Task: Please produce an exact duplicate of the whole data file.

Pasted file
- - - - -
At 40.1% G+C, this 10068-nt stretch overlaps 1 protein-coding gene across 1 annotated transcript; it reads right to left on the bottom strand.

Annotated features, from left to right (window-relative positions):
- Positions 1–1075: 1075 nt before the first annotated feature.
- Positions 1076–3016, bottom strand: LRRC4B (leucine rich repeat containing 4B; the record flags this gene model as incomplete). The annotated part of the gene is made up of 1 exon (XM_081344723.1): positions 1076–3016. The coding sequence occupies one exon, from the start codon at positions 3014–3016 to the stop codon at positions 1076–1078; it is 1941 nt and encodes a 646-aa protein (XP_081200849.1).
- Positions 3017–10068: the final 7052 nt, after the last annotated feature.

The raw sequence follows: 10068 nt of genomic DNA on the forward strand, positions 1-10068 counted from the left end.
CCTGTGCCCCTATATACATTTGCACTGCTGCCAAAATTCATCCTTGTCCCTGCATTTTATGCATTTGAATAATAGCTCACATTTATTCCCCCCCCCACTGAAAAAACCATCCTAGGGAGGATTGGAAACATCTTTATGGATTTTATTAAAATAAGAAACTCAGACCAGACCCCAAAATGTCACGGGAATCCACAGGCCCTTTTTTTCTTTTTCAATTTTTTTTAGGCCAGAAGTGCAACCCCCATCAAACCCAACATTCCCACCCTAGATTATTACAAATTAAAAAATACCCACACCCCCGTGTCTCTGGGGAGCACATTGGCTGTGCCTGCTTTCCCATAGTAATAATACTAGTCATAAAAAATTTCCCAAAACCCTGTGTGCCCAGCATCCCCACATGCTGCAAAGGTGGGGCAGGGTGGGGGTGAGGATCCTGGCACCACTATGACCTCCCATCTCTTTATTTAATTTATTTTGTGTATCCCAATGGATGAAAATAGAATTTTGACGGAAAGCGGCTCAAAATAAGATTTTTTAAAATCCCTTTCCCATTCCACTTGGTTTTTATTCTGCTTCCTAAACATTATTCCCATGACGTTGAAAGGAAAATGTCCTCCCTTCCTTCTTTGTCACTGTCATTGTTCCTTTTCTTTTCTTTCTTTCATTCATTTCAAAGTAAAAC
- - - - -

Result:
At 40.1% G+C, this 10068-nt stretch overlaps 1 protein-coding gene across 1 annotated transcript; it reads right to left on the bottom strand.

Annotated features, from left to right (window-relative positions):
- Positions 1–1075: 1075 nt before the first annotated feature.
- Positions 1076–3016, bottom strand: LRRC4B (leucine rich repeat containing 4B; the record flags this gene model as incomplete). The annotated part of the gene is made up of 1 exon (XM_081344723.1): positions 1076–3016. The coding sequence occupies one exon, from the start codon at positions 3014–3016 to the stop codon at positions 1076–1078; it is 1941 nt and encodes a 646-aa protein (XP_081200849.1).
- Positions 3017–10068: the final 7052 nt, after the last annotated feature.

The raw sequence follows: 10068 nt of genomic DNA on the forward strand, positions 1-10068 counted from the left end.
CCTGTGCCCCTATATACATTTGCACTGCTGCCAAAATTCATCCTTGTCCCTGCATTTTATGCATTTGAATAATAGCTCACATTTATTCCCCCCCCCACTGAAAAAACCATCCTAGGGAGGATTGGAAACATCTTTATGGATTTTATTAAAATAAGAAACTCAGACCAGACCCCAAAATGTCACGGGAATCCACAGGCCCTTTTTTTCTTTTTCAATTTTTTTTAGGCCAGAAGTGCAACCCCCATCAAACCCAACATTCCCACCCTAGATTATTACAAATTAAAAAATACCCACACCCCCGTGTCTCTGGGGAGCACATTGGCTGTGCCTGCTTTCCCATAGTAATAATACTAGTCATAAAAAATTTCCCAAAACCCTGTGTGCCCAGCATCCCCACATGCTGCAAAGGTGGGGCAGGGTGGGGGTGAGGATCCTGGCACCACTATGACCTCCCATCTCTTTATTTAATTTATTTTGTGTATCCCAATGGATGAAAATAGAATTTTGACGGAAAGCGGCTCAAAATAAGATTTTTTAAAATCCCTTTCCCATTCCACTTGGTTTTTATTCTGCTTCCTAAACATTATTCCCATGACGTTGAAAGGAAAATGTCCTCCCTTCCTTCTTTGTCACTGTCATTGTTCCTTTTCTTTTCTTTCTTTCATTCATTTCAAAGTAAAAC